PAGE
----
“The market is trying to bounce here, but we have yields climbing and that could dampen enthusiasm,” said Peter Cardillo, chief market economist at First Standard Financial.
Investors have been on edge as of late over concerns surrounding higher interest rates, therefore moves in the bond market will continue to be of key importance going forward. The benchmark 10-year U.S. note yield rose to a four-year high on Monday before trading at 2.851 percent.
The latest move higher follows news that the White House will unveil a long-awaited infrastructure plan that includes $200 billion in federal infrastructure spending over 10 years.
“It is no surprise that Trump’s agenda will provide a great deal of fiscal stimulus from tax cuts, and more spending on defense and infrastructure,” said Ed Yardeni, president and chief investment strategist at Yardeni Research. “The jury is still out on whether all that fiscal stimulus will revive inflation. [We] don’t think so, but the Bond Vigilantes are saddling up.” He also said his firm raised its 2018 forecast on the 10-year yield to a range of 3-to-3.5 percent.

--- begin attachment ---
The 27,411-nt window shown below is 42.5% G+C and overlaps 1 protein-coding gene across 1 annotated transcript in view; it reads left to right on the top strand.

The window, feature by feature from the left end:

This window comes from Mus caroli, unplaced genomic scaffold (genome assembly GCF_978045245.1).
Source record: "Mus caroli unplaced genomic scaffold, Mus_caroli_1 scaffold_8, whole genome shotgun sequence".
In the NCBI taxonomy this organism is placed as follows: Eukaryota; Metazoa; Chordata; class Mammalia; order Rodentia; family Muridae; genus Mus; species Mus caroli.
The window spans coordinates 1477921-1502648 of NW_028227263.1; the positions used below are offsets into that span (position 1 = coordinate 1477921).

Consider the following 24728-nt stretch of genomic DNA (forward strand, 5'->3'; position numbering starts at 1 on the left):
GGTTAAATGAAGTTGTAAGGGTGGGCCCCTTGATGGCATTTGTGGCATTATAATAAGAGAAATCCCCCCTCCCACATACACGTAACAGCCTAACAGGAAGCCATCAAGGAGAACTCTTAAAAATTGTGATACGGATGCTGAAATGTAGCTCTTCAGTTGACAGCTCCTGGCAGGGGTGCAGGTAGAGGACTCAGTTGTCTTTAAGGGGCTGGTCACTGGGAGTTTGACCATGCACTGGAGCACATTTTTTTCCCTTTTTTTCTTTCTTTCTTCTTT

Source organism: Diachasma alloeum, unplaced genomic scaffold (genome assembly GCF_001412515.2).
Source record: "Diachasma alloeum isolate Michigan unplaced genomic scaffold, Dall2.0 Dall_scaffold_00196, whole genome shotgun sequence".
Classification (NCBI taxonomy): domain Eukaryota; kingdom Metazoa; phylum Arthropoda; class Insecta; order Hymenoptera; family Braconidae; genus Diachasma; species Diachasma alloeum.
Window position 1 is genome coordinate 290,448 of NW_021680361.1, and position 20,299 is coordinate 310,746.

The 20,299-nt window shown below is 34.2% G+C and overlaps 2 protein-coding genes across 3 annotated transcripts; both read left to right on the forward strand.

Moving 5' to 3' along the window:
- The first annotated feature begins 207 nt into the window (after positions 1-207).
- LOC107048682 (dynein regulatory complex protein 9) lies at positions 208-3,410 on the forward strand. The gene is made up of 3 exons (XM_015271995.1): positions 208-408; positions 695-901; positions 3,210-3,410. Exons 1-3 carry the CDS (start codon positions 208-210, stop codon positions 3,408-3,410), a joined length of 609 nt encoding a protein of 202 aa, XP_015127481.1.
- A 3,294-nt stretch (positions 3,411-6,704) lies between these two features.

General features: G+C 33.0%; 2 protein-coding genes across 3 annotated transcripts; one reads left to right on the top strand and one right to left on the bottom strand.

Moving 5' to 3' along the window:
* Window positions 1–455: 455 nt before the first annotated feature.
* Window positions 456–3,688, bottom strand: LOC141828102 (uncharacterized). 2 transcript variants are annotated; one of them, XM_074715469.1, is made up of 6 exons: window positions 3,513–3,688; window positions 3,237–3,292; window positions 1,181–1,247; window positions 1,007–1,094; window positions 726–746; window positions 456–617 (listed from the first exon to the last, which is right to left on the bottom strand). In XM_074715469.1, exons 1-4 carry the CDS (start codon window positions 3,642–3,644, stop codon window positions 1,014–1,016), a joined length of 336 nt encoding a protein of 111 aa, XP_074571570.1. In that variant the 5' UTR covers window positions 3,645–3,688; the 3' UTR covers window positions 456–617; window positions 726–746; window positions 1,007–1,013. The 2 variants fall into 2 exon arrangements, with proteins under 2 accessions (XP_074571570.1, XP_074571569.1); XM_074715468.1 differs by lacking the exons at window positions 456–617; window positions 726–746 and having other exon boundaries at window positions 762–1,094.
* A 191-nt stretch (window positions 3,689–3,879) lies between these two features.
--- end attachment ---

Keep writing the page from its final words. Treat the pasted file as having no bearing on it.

Elsewhere, oil prices posted sharp gains during the first day of the trading week, as markets regained some of their footing across the globe. U.S crude was trading around $59.86 at 11:13 a.m. ET, while Brent futures hovered around $63.30.
There were no major economic data releases on Monday, but investors looked ahead to the release of the latest Consumer Price Index reading. The CPI numbers are scheduled for release Wednesday at 8:30 a.m. ET.
Jonathan Golub, chief U.S. equity strategist at Credit Suisse, told CNBC’s “Squawk on the Street” the CPI number was important. “The expectations are that inflation is actually going to be coming down a tiny bit, both on the core and the headline,” he said. “Unless we get a problematic surprise, I think Wednesday can actually be the event that calms the markets down.”